TSURUGA, Fukui Pref. – Work started here Thursday to modify the Monju experimental fast-breeder reactor, which has remained shut down since it suffered a sodium leak and fire nearly 10 years ago, the Japan Nuclear Cycle Development Institute said.
The work, expected to last 17 months, is aimed at enhancing the detection of similar accidents and minimizing their impact at the fast-breeder reactor complex, designated as a prototype for future reactor models.
“Human error-induced disasters can be prevented through our efforts. I want you all to proceed with the work with the priority on safety,” Yuichi Tonozuka, president of the institute, told about 800 workers who took part in a ceremony launching the work.
The work is a prerequisite for restarting the Monju, which is designed to generate more plutonium than it consumes for power generation.
The reactor is expected to be ready to go on line in early 2008 after the modifications are tested.
The move comes three months after the Supreme Court overturned an earlier high court ruling that invalidated the central government’s 1983 approval of its construction due to safety concerns.
The Fukui Prefectural Government, which hosts the complex in the city of Tsuruga, had agreed in February to the start of the modification work.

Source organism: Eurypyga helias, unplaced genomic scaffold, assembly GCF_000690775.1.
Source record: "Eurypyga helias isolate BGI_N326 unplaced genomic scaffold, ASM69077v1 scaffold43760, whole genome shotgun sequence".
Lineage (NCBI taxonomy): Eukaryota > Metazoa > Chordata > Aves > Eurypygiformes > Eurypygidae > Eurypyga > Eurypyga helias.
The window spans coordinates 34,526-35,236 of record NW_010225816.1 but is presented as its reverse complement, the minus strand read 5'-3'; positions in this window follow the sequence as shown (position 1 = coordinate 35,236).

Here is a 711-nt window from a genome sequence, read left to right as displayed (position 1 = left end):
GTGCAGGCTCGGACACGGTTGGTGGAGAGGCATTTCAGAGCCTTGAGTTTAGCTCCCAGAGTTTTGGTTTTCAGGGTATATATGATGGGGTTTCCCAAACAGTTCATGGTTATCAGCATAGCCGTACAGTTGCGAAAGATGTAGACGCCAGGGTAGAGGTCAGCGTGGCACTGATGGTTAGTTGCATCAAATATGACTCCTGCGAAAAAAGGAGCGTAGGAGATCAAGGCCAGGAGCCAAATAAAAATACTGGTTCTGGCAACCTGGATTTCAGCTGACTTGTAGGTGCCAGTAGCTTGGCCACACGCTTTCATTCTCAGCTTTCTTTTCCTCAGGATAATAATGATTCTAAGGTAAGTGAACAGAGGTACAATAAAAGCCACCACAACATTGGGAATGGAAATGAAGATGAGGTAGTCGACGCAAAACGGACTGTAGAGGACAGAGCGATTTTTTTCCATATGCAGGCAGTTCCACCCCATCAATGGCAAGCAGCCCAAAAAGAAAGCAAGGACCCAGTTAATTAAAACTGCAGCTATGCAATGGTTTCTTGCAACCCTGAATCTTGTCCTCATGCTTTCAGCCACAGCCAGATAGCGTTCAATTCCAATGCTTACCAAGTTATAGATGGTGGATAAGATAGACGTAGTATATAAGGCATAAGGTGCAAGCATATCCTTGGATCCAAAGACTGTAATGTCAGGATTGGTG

The Monju project was approved by the state in 1983. It began delivering power in August 1995.
But in December 1995, more than a ton of volatile liquid sodium leaked from a secondary cooling system at the reactor, causing a fire. While no radioactivity leaked and nobody was injured, a design flaw was blamed for the leak, which officials tried to initially cover up.
The precursor to the institute, the Power Reactor and Nuclear Fuel Development Corp., which ran Monju at the time of the accident, came under severe criticism after it was made known that it had concealed video footage showing the extensive damage from the leak and that it had submitted a falsified report.
The state has spent more than 800 billion yen on Monju.
In a time of both misinformation and too much information, quality journalism is more crucial than ever.
By subscribing, you can help us get the story right.